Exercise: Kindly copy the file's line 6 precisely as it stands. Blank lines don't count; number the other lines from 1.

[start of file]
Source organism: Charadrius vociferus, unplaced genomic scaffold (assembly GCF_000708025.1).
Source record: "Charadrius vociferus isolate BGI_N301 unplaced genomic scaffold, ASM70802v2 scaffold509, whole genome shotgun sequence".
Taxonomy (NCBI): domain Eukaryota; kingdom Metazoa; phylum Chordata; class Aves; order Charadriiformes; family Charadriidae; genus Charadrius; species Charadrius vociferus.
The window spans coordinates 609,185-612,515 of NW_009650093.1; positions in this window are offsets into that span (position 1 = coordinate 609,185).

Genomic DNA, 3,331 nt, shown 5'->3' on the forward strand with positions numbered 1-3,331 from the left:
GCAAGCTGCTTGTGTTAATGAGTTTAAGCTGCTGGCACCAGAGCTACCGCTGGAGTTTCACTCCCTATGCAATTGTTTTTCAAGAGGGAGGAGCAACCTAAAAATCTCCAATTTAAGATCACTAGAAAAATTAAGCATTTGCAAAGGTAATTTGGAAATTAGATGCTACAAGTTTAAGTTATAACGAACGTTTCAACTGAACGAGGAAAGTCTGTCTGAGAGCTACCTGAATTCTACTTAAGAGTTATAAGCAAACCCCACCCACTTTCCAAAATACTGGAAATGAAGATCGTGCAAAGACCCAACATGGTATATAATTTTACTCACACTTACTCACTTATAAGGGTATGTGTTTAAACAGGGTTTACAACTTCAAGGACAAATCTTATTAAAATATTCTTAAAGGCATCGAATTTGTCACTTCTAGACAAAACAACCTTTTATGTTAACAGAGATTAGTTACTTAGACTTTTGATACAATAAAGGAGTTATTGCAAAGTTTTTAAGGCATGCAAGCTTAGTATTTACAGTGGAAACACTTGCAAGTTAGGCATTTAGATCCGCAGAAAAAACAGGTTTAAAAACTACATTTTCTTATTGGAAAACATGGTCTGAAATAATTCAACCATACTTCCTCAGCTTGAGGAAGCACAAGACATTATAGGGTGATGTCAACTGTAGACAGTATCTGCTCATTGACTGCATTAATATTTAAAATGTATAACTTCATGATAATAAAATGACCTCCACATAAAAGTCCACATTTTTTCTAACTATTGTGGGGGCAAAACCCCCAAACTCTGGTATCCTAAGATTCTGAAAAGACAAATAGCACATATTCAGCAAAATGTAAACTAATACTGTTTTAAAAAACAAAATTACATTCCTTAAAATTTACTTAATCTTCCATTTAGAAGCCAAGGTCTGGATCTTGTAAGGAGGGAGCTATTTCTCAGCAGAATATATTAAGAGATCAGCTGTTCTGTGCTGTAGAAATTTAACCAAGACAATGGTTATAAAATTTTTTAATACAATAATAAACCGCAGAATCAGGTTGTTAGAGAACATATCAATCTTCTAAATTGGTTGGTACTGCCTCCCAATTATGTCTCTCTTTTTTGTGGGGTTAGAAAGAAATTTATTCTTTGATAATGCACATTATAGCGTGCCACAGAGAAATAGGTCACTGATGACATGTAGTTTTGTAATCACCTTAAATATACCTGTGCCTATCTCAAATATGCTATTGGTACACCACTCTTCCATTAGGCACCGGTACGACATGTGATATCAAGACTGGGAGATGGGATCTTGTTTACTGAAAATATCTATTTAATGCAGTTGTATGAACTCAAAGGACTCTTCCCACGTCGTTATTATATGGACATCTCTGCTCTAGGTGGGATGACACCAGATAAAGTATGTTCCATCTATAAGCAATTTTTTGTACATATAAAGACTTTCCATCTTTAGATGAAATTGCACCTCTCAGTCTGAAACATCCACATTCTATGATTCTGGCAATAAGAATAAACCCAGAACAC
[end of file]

GCAAGCTGCTTGTGTTAATGAGTTTAAGCTGCTGGCACCAGAGCTACCGCTGGAGTTTCACTCCCTATGCAATTGTTTTTCAAGAGGGAGGAGCAACCTAAAAATCTCCAATTTAAGATCACTAGAAAAATTAAGCATTTGCAAAGGTAATTTGGAAATTAGATGCTACAAGTTTAAGTTATAACGAACGTTTCAACTGAACGAGGAAAGTCTGTCTGAGAGCTACCTGAATTCTACTTAAGAGTTATAAGCAAACCCCACCCACTTTCCAAAATACTGGAAATGAAGATCGTGCAAAGACCCAACATGGTATATAATTTTACTCACACTTACTCACTTATAAGGGTATGTGTTTAAACAGGGTTTACAACTTCAAGGACAAATCTTATTAAAATATTCTTAAAGGCATCGAATTTGTCACTTCTAGACAAAACAACCTTTTATGTTAACAGAGATTAGTTACTTAGACTTTTGATACAATAAAGGAGTTATTGCAAAGTTTTTAAGGCATGCAAGCTTAGTATTTACAGTGGAAACACTTGCAAGTTAGGCATTTAGATCCGCAGAAAAAACAGGTTTAAAAACTACATTTTCTTATTGGAAAACATGGTCTGAAATAATTCAACCATACTTCCTCAGCTTGAGGAAGCACAAGACATTATAGGGTGATGTCAACTGTAGACAGTATCTGCTCATTGACTGCATTAATATTTAAAATGTATAACTTCATGATAATAAAATGACCTCCACATAAAAGTCCACATTTTTTCTAACTATTGTGGGGGCAAAACCCCCAAACTCTGGTATCCTAAGATTCTGAAAAGACAAATAGCACATATTCAGCAAAATGTAAACTAATACTGTTTTAAAAAACAAAATTACATTCCTTAAAATTTACTTAATCTTCCATTTAGAAGCCAAGGTCTGGATCTTGTAAGGAGGGAGCTATTTCTCAGCAGAATATATTAAGAGATCAGCTGTTCTGTGCTGTAGAAATTTAACCAAGACAATGGTTATAAAATTTTTTAATACAATAATAAACCGCAGAATCAGGTTGTTAGAGAACATATCAATCTTCTAAATTGGTTGGTACTGCCTCCCAATTATGTCTCTCTTTTTTGTGGGGTTAGAAAGAAATTTATTCTTTGATAATGCACATTATAGCGTGCCACAGAGAAATAGGTCACTGATGACATGTAGTTTTGTAATCACCTTAAATATACCTGTGCCTATCTCAAATATGCTATTGGTACACCACTCTTCCATTAGGCACCGGTACGACATGTGATATCAAGACTGGGAGATGGGATCTTGTTTACTGAAAATATCTATTTAATGCAGTTGTATGAACTCAAAGGACTCTTCCCACGTCGTTATTATATGGACATCTCTGCTCTAGGTGGGATGACACCAGATAAAGTATGTTCCATCTATAAGCAATTTTTTGTACATATAAAGACTTTCCATCTTTAGATGAAATTGCACCTCTCAGTCTGAAACATCCACATTCTATGATTCTGGCAATAAGAATAAACCCAGAACAC